05 July 2015

Women in Wyoming Equality State

A red-haired retiree (Liz) from Oregon greeted us when we began our guided tour of the Wyoming Territorial Prison State Historical Site. We learned Liz and her husband travel around the USA volunteering at various historical sites. When we met them at the end of June, they had been in Laramie, Wyoming only since May. Lucky for us, our guide's love of history made for an interesting tour of the facility and grounds.
Wyoming Territorial Prison

One of my favorite parts about our visit included learning about women in Wyoming, including these interesting facts shared with us by our guide as I asked her questions about women's rights in the state.
  •  In 1869 Women in Wyoming were granted the right to vote, and Eliza Swain of Laramie cast the first vote.
  • Nationwide the first female Justice of the Peace was in Wyoming.
  • Wyoming elected the first female governor in our country in 1924.
  • Susan B. Anthony and Elizabeth Cody Stanton traveled to "the land of freedom" in 1871 via the Transcontinental Railroad.
While there were some female prisoners housed among infamous outlaws such as Butch Cassidy, the woman who captured my attention on our visit was May Preston Slosson, who was one of the few women granted the right to purse a PhD at Cornell University before the twentieth century. She served as Chaplain at the prison from 1899-1903. She was also an advocate of the women's suffrage movement.
Replica of wagon used to transport the prisoners

Slosson gave many speeches about her time as a female chaplain in Wyoming--The Equality State and proclaimed "a woman's rights to absolute equality with a man, in education, financial independence, social and political opportunities." She eventually moved to New York City with her husband and there remained a strong advocate for brining a better world for women, even marching in the 1917 Women's Suffrage Parade.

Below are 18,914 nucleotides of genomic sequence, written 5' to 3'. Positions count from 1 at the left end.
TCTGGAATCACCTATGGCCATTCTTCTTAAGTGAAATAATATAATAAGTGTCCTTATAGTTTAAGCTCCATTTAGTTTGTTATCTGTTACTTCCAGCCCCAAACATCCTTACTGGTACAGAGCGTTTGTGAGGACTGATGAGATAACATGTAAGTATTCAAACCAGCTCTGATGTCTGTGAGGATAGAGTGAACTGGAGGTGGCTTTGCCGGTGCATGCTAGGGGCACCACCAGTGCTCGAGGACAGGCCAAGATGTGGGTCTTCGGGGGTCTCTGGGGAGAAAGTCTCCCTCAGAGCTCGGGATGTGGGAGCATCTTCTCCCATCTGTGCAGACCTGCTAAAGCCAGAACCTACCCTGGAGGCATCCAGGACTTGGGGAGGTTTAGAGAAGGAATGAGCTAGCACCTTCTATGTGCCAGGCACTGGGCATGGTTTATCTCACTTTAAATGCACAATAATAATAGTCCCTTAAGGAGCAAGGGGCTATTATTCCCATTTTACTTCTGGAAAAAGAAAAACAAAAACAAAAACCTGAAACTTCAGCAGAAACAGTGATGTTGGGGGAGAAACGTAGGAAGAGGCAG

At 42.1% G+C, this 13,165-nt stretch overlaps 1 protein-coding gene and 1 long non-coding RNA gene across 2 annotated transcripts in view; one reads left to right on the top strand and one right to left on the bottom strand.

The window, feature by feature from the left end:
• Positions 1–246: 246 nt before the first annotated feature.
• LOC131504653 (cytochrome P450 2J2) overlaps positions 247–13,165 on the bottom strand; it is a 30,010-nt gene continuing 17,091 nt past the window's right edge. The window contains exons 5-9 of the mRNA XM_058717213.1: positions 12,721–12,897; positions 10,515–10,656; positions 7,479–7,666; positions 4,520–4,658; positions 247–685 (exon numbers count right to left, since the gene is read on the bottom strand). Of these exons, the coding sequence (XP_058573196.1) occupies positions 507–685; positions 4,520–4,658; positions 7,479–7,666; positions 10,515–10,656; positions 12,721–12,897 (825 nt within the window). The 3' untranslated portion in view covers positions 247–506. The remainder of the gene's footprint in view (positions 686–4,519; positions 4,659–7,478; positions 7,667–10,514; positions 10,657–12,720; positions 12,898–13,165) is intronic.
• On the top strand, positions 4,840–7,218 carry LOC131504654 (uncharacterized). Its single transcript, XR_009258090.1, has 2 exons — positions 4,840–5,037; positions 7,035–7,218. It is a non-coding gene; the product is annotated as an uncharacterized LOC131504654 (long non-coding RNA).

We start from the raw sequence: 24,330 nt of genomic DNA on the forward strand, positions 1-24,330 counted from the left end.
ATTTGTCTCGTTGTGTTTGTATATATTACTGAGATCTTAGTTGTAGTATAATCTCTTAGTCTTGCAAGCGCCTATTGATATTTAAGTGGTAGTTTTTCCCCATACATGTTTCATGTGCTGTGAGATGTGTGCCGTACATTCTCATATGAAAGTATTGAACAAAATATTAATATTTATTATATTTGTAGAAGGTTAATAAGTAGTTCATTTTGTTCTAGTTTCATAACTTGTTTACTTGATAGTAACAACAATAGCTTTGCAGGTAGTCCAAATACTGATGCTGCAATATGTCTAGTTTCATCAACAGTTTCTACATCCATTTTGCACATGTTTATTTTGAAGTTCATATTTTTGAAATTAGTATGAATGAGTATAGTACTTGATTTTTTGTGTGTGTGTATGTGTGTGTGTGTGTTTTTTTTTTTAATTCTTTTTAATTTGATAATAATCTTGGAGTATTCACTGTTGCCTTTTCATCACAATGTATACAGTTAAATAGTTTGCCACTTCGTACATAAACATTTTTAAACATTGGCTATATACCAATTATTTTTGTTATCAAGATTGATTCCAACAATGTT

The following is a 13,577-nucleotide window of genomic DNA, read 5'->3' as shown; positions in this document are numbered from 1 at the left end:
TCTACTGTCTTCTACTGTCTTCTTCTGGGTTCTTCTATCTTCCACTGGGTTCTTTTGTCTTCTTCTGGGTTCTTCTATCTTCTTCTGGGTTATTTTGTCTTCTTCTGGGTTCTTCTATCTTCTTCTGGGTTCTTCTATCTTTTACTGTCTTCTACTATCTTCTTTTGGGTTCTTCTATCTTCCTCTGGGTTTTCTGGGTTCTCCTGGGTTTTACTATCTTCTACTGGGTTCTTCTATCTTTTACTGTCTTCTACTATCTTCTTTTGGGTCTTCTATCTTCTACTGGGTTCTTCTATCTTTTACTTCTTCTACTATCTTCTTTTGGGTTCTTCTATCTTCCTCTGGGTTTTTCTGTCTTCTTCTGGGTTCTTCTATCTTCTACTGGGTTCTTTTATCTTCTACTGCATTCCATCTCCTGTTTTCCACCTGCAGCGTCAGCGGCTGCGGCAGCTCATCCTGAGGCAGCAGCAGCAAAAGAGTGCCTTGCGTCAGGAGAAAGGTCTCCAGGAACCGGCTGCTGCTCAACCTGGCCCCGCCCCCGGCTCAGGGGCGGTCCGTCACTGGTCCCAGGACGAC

Slosson was a painter, poet, teacher, speaker, and advocate for women
Other reasons to appreciate Slosson include the facts that she was an artist and had a love of learning and knowledge.  She "cherished books, especially literature and poetry." She at one point taught at at Hastings College in Nebraska and believed that her one gift, one thing she could do--"I could sway an audience."

We spent only 24 hours of our vacation in Wyoming, but I must say it was an experience not to forget, with the massive amounts of open land and the history represented in Laramie. 
Wide open land in Wyoming
I'll leave you with a photo of a beautiful sunset from our one night in Wyoming and a quote from May Slosson "Literature has been the passion of my life, my chief recreation and a resource when in trouble. A long walk under the open sky is reading's only rival."

Sunset in Laramie, Wyoming

25 June 2015

Hiking Upper Fish Creek Falls in Steamboat Springs Colorado

Fish Creek Falls
Amazing sites and a steep hike topped our day yesterday as we hiked Upper Fish Creek Falls in Steamboat Springs, Colorado.

Our hike started off easy with a 1/4 mile hike to an overlook for viewing the beautiful Fish Creek Falls where we snapped photos and stood in awe of the 300 foot waterfall. Refreshed, happy, and at ease with the start of our hike, five of us continued on with the next section of the hike to the first bridge about a 1/2 mile in on a gravel trail. We stopped to look at signs about the various trails and determined that we would hike above the falls, taking us slightly closer to the Continental Divide Trail (since reading about people thru-hiking the trail last year, I've been curious about how close we could get when we ventured to Colorado).